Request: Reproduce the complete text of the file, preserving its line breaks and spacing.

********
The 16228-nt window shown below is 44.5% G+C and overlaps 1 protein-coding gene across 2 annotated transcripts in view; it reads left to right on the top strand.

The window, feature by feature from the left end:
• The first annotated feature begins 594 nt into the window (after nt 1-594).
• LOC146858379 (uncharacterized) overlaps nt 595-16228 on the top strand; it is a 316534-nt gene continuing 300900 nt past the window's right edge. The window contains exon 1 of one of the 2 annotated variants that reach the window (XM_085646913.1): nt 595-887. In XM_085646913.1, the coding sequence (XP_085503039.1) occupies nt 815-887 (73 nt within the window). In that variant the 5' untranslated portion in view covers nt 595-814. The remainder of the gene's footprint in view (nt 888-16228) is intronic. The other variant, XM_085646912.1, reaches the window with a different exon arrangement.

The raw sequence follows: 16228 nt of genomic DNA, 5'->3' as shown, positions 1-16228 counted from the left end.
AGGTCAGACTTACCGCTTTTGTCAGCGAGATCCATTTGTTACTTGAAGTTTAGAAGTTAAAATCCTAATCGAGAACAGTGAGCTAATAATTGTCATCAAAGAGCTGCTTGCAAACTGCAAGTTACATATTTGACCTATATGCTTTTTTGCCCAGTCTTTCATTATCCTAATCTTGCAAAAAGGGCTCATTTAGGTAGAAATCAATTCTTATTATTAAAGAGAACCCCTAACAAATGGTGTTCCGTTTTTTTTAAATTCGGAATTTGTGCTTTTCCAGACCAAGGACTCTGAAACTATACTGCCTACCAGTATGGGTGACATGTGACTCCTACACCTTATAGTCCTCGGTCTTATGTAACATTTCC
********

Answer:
The 16228-nt window shown below is 44.5% G+C and overlaps 1 protein-coding gene across 2 annotated transcripts in view; it reads left to right on the top strand.

The window, feature by feature from the left end:
• The first annotated feature begins 594 nt into the window (after nt 1-594).
• LOC146858379 (uncharacterized) overlaps nt 595-16228 on the top strand; it is a 316534-nt gene continuing 300900 nt past the window's right edge. The window contains exon 1 of one of the 2 annotated variants that reach the window (XM_085646913.1): nt 595-887. In XM_085646913.1, the coding sequence (XP_085503039.1) occupies nt 815-887 (73 nt within the window). In that variant the 5' untranslated portion in view covers nt 595-814. The remainder of the gene's footprint in view (nt 888-16228) is intronic. The other variant, XM_085646912.1, reaches the window with a different exon arrangement.

The raw sequence follows: 16228 nt of genomic DNA, 5'->3' as shown, positions 1-16228 counted from the left end.
AGGTCAGACTTACCGCTTTTGTCAGCGAGATCCATTTGTTACTTGAAGTTTAGAAGTTAAAATCCTAATCGAGAACAGTGAGCTAATAATTGTCATCAAAGAGCTGCTTGCAAACTGCAAGTTACATATTTGACCTATATGCTTTTTTGCCCAGTCTTTCATTATCCTAATCTTGCAAAAAGGGCTCATTTAGGTAGAAATCAATTCTTATTATTAAAGAGAACCCCTAACAAATGGTGTTCCGTTTTTTTTAAATTCGGAATTTGTGCTTTTCCAGACCAAGGACTCTGAAACTATACTGCCTACCAGTATGGGTGACATGTGACTCCTACACCTTATAGTCCTCGGTCTTATGTAACATTTCC